Respiratory Failure in a neonate after folkloristic treatment with Broom Bush (Retama raetam) extract
Schmid T*., Turner D*., Oberbaum M**. ,Finkelstein Y***., Kleid D*.
*Pediatric Intensive Care Unit, **Center of integrative Complementary Medicine, and ***Department of Neurology, Shaare Zedek Medical Center, Jerusalem
– רותם המדבר – A one week old baby boy was given a tea extract prepared from Broom Bush
a folkloristic herbal remedy for his neonatal jaundice in order to have his ritual circumcision on time. He as born normally at term with birth weight of 3.290 kg. Peak blood bilirubin level reached 16mg% and no therapy was given and he was discharged home on time. At home, the baby was active and alert and eating well. Sudden apathy and cyanosis lead to his admission to the emergency department. On admission, he was lethargic, mildly jaundiced and had shallow breathing. Weight was 3.205kg, rectal temperature 35.2ºc. Oxygen saturation was 94% while receiving 100% oxygen by mask with reservoir, but subsequently dropped to 64% necessitating immediate intubation, mechanical ventilation and pediatric intensive care. Later, the parents admitted giving the baby 20cc of a homemade herbal remedy named “azfar”, a few hours earlier. Finally, the plant was identified. Bilirubin level was 15.2mg%. Complete blood count, blood chemistry, urine and cerebrospinal fluid were normal. Fresh frozen plasma was given to correct mild aPTT prolongation. Over the next day normal breathing resumed and extubation was performed. Oxygen supplementation by nasal canula was required for additional two days. Normal activity level resumed several hours after extubation. He was discharged home five days later.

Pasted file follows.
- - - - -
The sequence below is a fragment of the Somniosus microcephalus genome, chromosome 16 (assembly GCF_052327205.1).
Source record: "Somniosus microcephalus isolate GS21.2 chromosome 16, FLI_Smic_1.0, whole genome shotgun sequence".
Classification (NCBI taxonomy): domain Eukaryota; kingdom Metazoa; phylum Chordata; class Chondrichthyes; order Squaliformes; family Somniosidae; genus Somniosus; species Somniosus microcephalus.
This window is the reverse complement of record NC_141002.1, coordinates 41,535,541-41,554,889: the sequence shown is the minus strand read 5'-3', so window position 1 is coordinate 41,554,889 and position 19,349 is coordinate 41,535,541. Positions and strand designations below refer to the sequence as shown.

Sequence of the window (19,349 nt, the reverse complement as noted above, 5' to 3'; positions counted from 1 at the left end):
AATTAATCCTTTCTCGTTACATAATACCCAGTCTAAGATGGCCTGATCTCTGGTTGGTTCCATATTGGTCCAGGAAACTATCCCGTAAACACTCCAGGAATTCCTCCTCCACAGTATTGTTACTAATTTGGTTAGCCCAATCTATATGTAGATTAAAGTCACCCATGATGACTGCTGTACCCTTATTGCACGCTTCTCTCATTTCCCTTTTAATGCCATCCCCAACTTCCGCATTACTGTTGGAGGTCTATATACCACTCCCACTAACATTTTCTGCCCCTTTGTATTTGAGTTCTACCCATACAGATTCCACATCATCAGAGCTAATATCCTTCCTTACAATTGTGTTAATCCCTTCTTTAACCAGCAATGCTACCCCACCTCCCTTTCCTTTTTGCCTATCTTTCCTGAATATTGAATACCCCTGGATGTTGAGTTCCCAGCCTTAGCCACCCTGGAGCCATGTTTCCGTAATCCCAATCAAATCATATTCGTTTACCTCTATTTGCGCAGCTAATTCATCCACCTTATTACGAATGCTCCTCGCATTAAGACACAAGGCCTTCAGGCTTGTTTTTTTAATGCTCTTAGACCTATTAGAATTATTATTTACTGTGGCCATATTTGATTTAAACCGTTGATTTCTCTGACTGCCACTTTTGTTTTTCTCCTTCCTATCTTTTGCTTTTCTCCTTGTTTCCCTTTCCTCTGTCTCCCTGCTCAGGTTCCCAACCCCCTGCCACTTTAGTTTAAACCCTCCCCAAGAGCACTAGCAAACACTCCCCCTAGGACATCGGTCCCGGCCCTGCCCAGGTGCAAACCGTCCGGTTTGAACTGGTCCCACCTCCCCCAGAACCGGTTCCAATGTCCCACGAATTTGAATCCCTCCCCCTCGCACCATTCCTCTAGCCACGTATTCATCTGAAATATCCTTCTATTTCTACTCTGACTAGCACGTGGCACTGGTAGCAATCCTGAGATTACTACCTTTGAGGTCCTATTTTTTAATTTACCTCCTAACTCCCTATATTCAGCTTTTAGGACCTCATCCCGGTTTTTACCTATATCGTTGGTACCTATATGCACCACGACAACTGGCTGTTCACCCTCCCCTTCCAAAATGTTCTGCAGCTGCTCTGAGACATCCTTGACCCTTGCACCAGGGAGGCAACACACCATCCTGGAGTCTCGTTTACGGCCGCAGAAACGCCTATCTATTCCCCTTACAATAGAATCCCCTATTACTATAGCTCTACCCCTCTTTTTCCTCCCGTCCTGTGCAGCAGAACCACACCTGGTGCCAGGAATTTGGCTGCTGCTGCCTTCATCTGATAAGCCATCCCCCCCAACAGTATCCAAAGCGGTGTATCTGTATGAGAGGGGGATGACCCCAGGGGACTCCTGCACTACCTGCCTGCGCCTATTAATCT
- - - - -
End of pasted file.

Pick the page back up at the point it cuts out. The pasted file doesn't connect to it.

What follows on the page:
The majority of herbal remedies are unlicensed and their standards of quality, efficacy and safety have not been formulated. Broom bush contains almost 30 different alkaloids, most of them contain Quinolizidine ring. Broom stems contain Retamine and Sparteine which are potentially cardiotoxic and block sympathetic ganglia. Sparteine exerts a curare-like effect causing respiratory failure by paralyzing respiratory muscles. Broom flowers and fruits contain Cytisine and Anagyrine, characterized by their affinity to nicotinic cholinergic receptors. These alkaloids affect the central nervous system and may depress brain stem respiratory centers. The aPTT prolongation in this case cannot be explained by the current knowledge. Possibly, there are additional toxic ingredients in the herb or the toxicity of the known alkaloids is different in the neonate.